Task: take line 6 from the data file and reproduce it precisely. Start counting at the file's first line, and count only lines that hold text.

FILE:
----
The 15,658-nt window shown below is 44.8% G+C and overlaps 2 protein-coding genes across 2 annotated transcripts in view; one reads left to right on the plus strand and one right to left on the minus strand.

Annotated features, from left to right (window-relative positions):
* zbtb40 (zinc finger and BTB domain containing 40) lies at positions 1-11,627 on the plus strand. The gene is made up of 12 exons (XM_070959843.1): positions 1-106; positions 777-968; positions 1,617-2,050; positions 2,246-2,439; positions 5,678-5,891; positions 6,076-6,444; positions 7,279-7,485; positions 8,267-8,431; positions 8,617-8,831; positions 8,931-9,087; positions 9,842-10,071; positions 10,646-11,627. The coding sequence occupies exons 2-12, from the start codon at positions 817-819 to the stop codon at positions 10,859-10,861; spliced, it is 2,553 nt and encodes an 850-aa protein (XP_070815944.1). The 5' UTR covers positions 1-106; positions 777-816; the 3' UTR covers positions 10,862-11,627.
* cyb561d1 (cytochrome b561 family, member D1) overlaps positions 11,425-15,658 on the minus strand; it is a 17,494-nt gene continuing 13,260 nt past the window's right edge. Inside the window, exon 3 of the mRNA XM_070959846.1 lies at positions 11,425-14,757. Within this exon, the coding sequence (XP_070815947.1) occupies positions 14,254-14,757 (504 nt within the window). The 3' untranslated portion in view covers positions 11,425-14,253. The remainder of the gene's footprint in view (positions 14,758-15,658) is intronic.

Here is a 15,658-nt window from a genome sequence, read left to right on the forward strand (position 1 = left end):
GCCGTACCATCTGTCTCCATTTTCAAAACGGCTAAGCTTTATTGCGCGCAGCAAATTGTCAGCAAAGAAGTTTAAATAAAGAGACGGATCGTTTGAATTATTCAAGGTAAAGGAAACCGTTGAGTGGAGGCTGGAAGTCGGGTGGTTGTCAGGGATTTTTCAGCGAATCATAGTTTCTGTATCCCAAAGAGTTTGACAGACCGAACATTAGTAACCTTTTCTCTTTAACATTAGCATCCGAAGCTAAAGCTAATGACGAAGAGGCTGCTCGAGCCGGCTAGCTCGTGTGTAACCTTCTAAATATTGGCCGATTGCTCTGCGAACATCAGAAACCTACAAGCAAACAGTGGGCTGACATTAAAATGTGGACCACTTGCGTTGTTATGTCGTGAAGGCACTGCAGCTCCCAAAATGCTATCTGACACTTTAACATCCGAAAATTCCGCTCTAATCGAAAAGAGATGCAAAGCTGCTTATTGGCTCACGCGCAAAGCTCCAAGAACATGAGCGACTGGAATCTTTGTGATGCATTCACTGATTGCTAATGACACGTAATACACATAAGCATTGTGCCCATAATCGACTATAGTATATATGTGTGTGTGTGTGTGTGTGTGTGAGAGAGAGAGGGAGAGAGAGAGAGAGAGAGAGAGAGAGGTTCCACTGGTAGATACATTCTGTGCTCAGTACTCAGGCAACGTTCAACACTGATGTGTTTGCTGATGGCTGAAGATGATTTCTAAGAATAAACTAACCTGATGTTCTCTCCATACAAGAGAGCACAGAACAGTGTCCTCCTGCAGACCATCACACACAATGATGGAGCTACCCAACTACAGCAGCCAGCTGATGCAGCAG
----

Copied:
GCCGTACCATCTGTCTCCATTTTCAAAACGGCTAAGCTTTATTGCGCGCAGCAAATTGTCAGCAAAGAAGTTTAAATAAAGAGACGGATCGTTTGAATTATTCAAGGTAAAGGAAACCGTTGAGTGGAGGCTGGAAGTCGGGTGGTTGTCAGGGATTTTTCAGCGAATCATAGTTTCTGTATCCCAAAGAGTTTGACAGACCGAACATTAGTAACCTTTTCTCTTTAACATTAGCATCCGAAGCTAAAGCTAATGACGAAGAGGCTGCTCGAGCCGGCTAGCTCGTGTGTAACCTTCTAAATATTGGCCGATTGCTCTGCGAACATCAGAAACCTACAAGCAAACAGTGGGCTGACATTAAAATGTGGACCACTTGCGTTGTTATGTCGTGAAGGCACTGCAGCTCCCAAAATGCTATCTGACACTTTAACATCCGAAAATTCCGCTCTAATCGAAAAGAGATGCAAAGCTGCTTATTGGCTCACGCGCAAAGCTCCAAGAACATGAGCGACTGGAATCTTTGTGATGCATTCACTGATTGCTAATGACACGTAATACACATAAGCATTGTGCCCATAATCGACTATAGTATATATGTGTGTGTGTGTGTGTGTGTGTGAGAGAGAGAGGGAGAGAGAGAGAGAGAGAGAGAGAGAGGTTCCACTGGTAGATACATTCTGTGCTCAGTACTCAGGCAACGTTCAACACTGATGTGTTTGCTGATGGCTGAAGATGATTTCTAAGAATAAACTAACCTGATGTTCTCTCCATACAAGAGAGCACAGAACAGTGTCCTCCTGCAGACCATCACACACAATGATGGAGCTACCCAACTACAGCAGCCAGCTGATGCAGCAG